Water damage can cause a lot of physical damage and be financially catastrophic. Water damage and its impact can also pose a serious risk to human health. It can be caused by a sudden disastrous event like a flood or a burst pipe or occur over time. Water damage is a risk that all homeowners should be prepared to face at one time or another. So, if your home is damaged by water, what do you do? This article will walk you through the steps.
What to Do For Water Damage
- Turn of water and power if there is anything more than a small puddle of water.
- Document the damage and call your insurance provider and any applicable service companies.
- Do damage control and begin the cleanup.
- Get repairs.
1. Turn off the water and power.
Immediately turn off the water and power in your home. This is especially important if the water is coming from a burst pipe or if there is a lot of standing water. Don’t operate any electrical appliances or touch outlets or plugs as you may be at risk of electrocution, depending on where the water is. If it is safe to do so, you can leave the power on – but don’t crank the heat! If you have an air conditioner and it is safe, you can turn this on.
2. Document the damage and call your insurance provider and service provider.
Take pictures and videos of the water damage. This is important documentation to provide to your insurance provider later. Always consider your safety when documenting! Use caution when moving around and don the appropriate safety gear.
Call your insurance provider or your broker. They will walk you through what you should do and advise you if you have coverage. They may have recommended vendors to use. You will also want to call a plumber, restoration company, or another service provider to help fix the problem and clean up the mess.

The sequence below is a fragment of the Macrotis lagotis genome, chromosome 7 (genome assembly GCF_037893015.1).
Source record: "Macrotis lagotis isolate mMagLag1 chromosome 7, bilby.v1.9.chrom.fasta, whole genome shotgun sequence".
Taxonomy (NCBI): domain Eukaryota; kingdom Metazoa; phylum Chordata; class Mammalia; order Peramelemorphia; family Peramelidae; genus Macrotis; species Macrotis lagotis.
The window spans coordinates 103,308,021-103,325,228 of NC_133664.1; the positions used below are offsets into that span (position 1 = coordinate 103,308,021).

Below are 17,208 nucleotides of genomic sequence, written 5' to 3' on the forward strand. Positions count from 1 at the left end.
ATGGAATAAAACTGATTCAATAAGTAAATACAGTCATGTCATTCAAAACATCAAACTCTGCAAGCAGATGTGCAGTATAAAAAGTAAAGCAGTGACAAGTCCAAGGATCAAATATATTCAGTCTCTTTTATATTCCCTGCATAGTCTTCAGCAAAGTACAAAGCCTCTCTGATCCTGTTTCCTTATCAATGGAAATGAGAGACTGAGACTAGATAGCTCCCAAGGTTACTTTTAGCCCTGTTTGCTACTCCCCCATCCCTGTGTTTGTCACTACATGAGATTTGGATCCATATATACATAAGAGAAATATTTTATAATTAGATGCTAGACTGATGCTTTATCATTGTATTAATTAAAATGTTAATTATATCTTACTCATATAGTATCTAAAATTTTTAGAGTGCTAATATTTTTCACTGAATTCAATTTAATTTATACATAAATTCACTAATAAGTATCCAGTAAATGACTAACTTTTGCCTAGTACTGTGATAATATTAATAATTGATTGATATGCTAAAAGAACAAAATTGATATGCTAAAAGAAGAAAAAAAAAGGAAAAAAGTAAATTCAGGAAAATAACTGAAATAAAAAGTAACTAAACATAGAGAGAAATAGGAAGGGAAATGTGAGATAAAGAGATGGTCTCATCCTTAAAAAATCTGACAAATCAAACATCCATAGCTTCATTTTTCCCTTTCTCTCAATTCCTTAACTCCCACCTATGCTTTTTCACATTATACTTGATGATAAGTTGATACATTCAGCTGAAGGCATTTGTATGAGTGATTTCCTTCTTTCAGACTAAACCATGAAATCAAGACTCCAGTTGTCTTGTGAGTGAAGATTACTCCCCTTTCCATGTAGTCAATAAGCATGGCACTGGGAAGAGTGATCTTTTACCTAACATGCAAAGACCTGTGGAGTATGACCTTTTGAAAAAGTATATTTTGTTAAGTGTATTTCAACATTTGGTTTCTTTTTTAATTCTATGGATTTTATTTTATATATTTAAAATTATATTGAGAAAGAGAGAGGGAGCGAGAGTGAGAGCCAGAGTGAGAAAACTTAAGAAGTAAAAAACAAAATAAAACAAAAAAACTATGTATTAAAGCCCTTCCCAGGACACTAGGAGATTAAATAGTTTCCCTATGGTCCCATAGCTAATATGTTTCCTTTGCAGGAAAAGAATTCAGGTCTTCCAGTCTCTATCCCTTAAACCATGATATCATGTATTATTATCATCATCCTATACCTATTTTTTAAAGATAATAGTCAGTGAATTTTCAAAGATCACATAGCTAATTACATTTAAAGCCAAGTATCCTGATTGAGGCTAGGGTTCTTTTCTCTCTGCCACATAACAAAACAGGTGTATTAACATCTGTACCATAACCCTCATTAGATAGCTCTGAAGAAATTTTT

3. Damage control and cleanup.
If it is safe to do so, you can begin cleaning up the mess. Remember to be careful and wear the proper safety apparel.
Do not try to suck up the water with a vacuum cleaner or crank the heat! If it is safe, you can turn on your air conditioning unit (or open your windows if the weather is cool). You want to dry out your home but you also want to keep it cool.
The cleanup efforts really depend on the amount of water and the type of water. Clean water clean up is a lot easier (and safer) than cleaning up sewage backup, for example.
If the water is clean, you can begin by removing the standing water. This can be done with a pump or by mop if there isn’t a lot of water. Once the water is removed, the damaged area will likely still be damp. Hand dry and remove any valuables. Open any drawers or doors and dry and remove any wooden or metal furniture – you can remove it somewhere dry or use aluminium foil or plastic as a barrier between the furniture and damp flooring. Cloth furniture may be harder to dry out and may be a loss. You can hang clothing and other fabrics to dry or use a dryer, if possible. Rugs and carpet may not be able to be saved if they are very wet for any amount of time.
Throw away anything that is too damaged or no longer safe to use bearing in mind that mould and mildew often occur in wet conditions and these can cause allergic reactions.
You can hire a restoration company to help. Your insurance provider will have recommended vendors. Keep in mind that these services may not be covered or may need to be paid by you upfront.
Remember to document the damage as you go!
If there was sewer backup or a large amount of water, you will likely need some repairs to flooring and drywall. It is best to get your flooring and walls checked by a professional to check if they’re damaged and, if so, the extent of the damage.
Your broker is here to help you with the claims process and answer any of your questions. Don’t hesitate to reach out if you need support.